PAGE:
Voltages related to eye and head position were differentiated with an analog circuit to obtain signals related to eye and head velocity. Data were recorded on-line by a computer at 500 Hz per channel. The data were analyzed after the experiment by aligning the records and averaging eye and head velocity. Nearly all averages included 10 or more records, but in a few cases fewer than 10 records were averaged. For pulse stimuli, the records were aligned on the onset of head acceleration. Only saccade-free responses were included in the averages, and eye velocity records were edited before averaging to remove the rapid deflections caused by any saccades during the period of fixation before or after the vestibular stimulus (Lisberger et al., 1994a). The gain of the VOR was measured at various times during the pulse of head velocity as the averaged eye velocity divided by the imposed head velocity. For sinusoidal stimuli, the records were aligned on the zero crossings of head velocity. For frequencies ≤1 Hz, eye velocity records were edited before averaging to remove the rapid deflections caused by saccades. For frequencies >1 Hz, analysis was limited to saccade-free cycles for which gaze position was within 10° of straight-ahead gaze. Averaged eye and head velocity traces were subjected to Fourier analysis, and the gain of the VOR was estimated as the ratio of the fundamental components of eye and head velocity. The harmonic distortion of eye velocity was generally <5%.
Procedures for inducing learning. During a training period that lasted 3 hr (unless noted otherwise), learning was induced as the monkey viewed moving visual stimuli during passive whole-body rotation around a vertical axis. In some experiments the vestibular stimulus used to induce learning was a sine wave at a single frequency of 0.5, 2, 5, 8, or 10 Hz and with a peak-to-peak velocity of 20°/s. In other experiments, the vestibular stimuli used to induce learning were pulses of head velocity. Each pulse consisted of a rapid acceleration from 0 to 15°/sec, a period of constant velocity at 15°/sec, and a deceleration back to 0°/sec. The commanded acceleration was constant at 600°/sec2 for 25 msec, but in different experiments the duration of the constant velocity part of the pulse stimulus ranged from 30 to 950 msec, for total commanded pulse stimulus durations ranging from 80 to 1000 msec. Pulse stimuli were delivered at regular intervals of 1.096 sec, and the direction of the initial head acceleration was alternated so that one rightward and one leftward pulse of head velocity was delivered every 2.192 sec. This resulted in a trapezoidal head position profile (Fig. 1), with total excursions ranging from 0.8° for pulses of head velocity with durations of 80 msec to 14.6° for pulses with durations of 1000 msec.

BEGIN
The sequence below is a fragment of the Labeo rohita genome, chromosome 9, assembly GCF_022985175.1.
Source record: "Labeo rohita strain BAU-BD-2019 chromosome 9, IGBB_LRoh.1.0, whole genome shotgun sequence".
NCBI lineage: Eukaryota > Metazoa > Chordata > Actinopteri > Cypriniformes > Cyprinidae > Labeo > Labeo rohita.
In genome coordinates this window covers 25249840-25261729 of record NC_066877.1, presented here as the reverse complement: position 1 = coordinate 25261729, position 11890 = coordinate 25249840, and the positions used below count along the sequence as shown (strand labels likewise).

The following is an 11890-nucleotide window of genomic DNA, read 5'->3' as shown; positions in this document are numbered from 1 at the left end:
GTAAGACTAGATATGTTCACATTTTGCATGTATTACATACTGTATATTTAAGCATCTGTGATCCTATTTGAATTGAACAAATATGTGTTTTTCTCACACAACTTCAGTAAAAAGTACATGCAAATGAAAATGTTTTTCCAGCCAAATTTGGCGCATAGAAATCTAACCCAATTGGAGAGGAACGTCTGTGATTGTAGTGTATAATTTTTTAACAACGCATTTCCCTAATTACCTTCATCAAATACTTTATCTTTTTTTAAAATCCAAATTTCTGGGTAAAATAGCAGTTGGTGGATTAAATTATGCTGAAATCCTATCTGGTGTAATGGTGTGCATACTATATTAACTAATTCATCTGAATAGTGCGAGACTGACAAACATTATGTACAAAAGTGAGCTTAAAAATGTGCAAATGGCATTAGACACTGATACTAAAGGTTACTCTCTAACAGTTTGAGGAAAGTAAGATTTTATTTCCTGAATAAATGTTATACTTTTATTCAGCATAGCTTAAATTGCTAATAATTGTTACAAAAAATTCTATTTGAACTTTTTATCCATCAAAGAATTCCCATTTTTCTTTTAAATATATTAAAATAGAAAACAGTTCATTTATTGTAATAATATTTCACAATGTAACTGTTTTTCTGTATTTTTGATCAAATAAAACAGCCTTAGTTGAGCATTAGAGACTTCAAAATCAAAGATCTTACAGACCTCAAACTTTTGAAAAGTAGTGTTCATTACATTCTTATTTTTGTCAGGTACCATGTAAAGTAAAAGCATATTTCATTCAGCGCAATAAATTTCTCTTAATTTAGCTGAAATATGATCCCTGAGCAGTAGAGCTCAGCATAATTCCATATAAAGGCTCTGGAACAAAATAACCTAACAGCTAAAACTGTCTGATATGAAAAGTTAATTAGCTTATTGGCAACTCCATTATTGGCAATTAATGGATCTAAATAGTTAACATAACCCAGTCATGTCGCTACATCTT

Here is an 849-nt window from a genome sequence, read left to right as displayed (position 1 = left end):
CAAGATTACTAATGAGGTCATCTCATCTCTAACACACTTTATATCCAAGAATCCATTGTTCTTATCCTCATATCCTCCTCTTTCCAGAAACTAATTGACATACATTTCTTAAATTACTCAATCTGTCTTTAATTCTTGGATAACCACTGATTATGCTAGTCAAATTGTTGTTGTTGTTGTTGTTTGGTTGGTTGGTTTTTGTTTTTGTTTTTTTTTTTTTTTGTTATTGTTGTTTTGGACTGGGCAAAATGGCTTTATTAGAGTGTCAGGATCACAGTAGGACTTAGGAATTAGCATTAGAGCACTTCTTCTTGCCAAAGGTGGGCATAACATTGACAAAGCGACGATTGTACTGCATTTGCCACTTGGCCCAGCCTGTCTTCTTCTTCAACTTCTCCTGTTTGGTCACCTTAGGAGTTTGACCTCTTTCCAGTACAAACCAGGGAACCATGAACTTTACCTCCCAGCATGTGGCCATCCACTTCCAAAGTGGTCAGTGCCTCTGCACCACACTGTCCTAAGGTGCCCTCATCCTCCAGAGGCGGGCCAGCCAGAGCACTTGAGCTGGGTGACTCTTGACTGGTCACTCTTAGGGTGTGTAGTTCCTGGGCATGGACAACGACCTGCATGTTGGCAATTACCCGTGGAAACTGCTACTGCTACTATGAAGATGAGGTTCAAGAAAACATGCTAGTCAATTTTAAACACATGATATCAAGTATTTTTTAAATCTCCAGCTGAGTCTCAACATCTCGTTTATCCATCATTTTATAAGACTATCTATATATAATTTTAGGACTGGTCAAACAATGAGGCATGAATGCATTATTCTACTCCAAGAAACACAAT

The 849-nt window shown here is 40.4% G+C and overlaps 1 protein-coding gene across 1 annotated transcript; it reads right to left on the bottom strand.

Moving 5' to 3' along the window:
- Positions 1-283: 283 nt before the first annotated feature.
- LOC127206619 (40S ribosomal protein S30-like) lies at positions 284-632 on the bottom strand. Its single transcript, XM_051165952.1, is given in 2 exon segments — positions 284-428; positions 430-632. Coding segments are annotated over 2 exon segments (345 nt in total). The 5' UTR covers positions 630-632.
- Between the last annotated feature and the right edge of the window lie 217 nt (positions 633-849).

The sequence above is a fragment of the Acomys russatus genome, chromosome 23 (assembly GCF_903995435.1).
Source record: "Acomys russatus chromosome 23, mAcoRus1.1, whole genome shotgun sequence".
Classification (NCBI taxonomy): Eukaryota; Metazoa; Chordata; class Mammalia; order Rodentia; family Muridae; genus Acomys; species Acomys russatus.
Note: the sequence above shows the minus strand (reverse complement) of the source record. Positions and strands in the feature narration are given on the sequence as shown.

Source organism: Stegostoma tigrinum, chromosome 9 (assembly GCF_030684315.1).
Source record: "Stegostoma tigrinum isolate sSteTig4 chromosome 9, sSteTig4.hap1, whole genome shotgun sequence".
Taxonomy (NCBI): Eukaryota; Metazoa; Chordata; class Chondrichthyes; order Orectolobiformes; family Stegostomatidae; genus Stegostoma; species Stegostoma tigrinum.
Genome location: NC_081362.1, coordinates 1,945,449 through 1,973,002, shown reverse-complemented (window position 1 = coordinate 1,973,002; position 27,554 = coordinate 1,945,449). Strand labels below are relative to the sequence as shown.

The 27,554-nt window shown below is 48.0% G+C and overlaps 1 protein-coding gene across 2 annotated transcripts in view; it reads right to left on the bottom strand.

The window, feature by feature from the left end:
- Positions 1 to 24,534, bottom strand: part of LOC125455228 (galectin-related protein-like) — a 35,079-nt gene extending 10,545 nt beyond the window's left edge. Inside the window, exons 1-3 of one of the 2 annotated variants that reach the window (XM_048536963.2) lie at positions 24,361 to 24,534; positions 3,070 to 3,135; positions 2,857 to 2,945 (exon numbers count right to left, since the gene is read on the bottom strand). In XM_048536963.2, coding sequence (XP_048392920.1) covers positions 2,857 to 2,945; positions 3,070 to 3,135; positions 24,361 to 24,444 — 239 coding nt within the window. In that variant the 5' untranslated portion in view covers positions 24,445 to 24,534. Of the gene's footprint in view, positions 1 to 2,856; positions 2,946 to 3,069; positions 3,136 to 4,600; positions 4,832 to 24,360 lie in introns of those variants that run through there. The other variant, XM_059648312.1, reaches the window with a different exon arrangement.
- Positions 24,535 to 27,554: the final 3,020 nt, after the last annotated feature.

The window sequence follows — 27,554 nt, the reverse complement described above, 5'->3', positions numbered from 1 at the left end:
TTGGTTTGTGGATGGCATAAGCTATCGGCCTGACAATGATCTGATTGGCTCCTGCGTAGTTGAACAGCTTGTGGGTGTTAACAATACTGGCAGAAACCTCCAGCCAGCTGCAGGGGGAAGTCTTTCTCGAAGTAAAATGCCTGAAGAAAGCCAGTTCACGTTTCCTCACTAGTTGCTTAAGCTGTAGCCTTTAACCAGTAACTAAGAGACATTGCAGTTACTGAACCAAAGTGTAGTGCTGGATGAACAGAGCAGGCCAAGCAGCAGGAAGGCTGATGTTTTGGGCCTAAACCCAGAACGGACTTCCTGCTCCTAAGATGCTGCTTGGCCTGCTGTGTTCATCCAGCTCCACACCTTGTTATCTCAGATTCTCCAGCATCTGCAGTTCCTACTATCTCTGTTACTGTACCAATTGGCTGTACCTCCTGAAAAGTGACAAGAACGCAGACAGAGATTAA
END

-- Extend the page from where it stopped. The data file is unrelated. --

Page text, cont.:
The visual motion stimulus for inducing learning in the VOR was provided by a high-contrast, black and white random-dot pattern that was reflected off a mirror galvanometer onto the back of a tangent screen 114 cm in front of the eyes. The visual stimulus subtended 16° along the horizontal meridian and 11° along the vertical meridian. Decreases in the amplitude of the VOR were produced by a combination of vestibular and visual stimuli called the “times zero” (×0) stimulus condition. In the ×0 condition, the visual stimulus moved in the same direction and at the same speed as the head, so that images would be stable on the retina if the eyes did not rotate within the head during vestibular stimuli. Thus, the ideal gain of the VOR (defined as the ratio of eye speed to head speed) would be zero. Increases in the gain of the VOR were produced with the “times two” (×2) stimulus condition. In this case, the visual stimulus moved at the same speed but in the opposite direction from the head. Hence, the eye movements driven by the VOR needed to be twice the amplitude of the head movement to keep images stable on the retina, and the ideal gain of the VOR would be 2.0. Equivalently, for sinusoidal stimuli, the motion of the head and visual stimulus were in phase for the ×0 stimulus condition and 180° out of phase for the ×2 stimulus condition. For 500 msec and 1000 msec pulse stimuli, the visual stimulus began at an eccentric position (3° or 7°, respectively), so that its movement would not take it beyond the edge of the tangent screen. To maintain a constant level of alertness and to keep the stimulus roughly centered in the visual field during vestibular stimulation, monkeys were rewarded at intervals of 1.5–4.0 sec for keeping their gaze within ±10° of the center of the visual stimulus. In some experiments, stroboscopic illumination (50 Hz) was used to project the visual stimulus onto the mirror galvanometer. This allowed for rapid transition from visual stimulation to total darkness.